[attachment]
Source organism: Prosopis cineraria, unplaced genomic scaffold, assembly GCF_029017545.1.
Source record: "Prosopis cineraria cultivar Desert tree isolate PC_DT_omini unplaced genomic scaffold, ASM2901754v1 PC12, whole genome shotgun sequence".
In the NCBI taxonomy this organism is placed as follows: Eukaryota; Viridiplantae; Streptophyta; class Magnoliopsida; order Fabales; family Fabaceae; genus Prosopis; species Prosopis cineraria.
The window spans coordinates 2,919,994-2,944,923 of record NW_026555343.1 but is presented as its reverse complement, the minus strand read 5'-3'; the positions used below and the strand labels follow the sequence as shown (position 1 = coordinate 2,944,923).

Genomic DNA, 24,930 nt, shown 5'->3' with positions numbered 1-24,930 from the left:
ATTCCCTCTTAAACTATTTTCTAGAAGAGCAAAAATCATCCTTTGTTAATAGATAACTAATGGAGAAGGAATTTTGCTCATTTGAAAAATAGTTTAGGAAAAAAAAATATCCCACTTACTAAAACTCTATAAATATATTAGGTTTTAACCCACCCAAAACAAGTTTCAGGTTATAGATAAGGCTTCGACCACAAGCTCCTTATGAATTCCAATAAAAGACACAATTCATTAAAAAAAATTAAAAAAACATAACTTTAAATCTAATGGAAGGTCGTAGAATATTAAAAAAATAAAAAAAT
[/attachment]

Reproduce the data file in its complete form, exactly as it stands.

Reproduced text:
Source organism: Prosopis cineraria, unplaced genomic scaffold, assembly GCF_029017545.1.
Source record: "Prosopis cineraria cultivar Desert tree isolate PC_DT_omini unplaced genomic scaffold, ASM2901754v1 PC12, whole genome shotgun sequence".
In the NCBI taxonomy this organism is placed as follows: Eukaryota; Viridiplantae; Streptophyta; class Magnoliopsida; order Fabales; family Fabaceae; genus Prosopis; species Prosopis cineraria.
The window spans coordinates 2,919,994-2,944,923 of record NW_026555343.1 but is presented as its reverse complement, the minus strand read 5'-3'; the positions used below and the strand labels follow the sequence as shown (position 1 = coordinate 2,944,923).

Genomic DNA, 24,930 nt, shown 5'->3' with positions numbered 1-24,930 from the left:
ATTCCCTCTTAAACTATTTTCTAGAAGAGCAAAAATCATCCTTTGTTAATAGATAACTAATGGAGAAGGAATTTTGCTCATTTGAAAAATAGTTTAGGAAAAAAAAATATCCCACTTACTAAAACTCTATAAATATATTAGGTTTTAACCCACCCAAAACAAGTTTCAGGTTATAGATAAGGCTTCGACCACAAGCTCCTTATGAATTCCAATAAAAGACACAATTCATTAAAAAAAATTAAAAAAACATAACTTTAAATCTAATGGAAGGTCGTAGAATATTAAAAAAATAAAAAAAT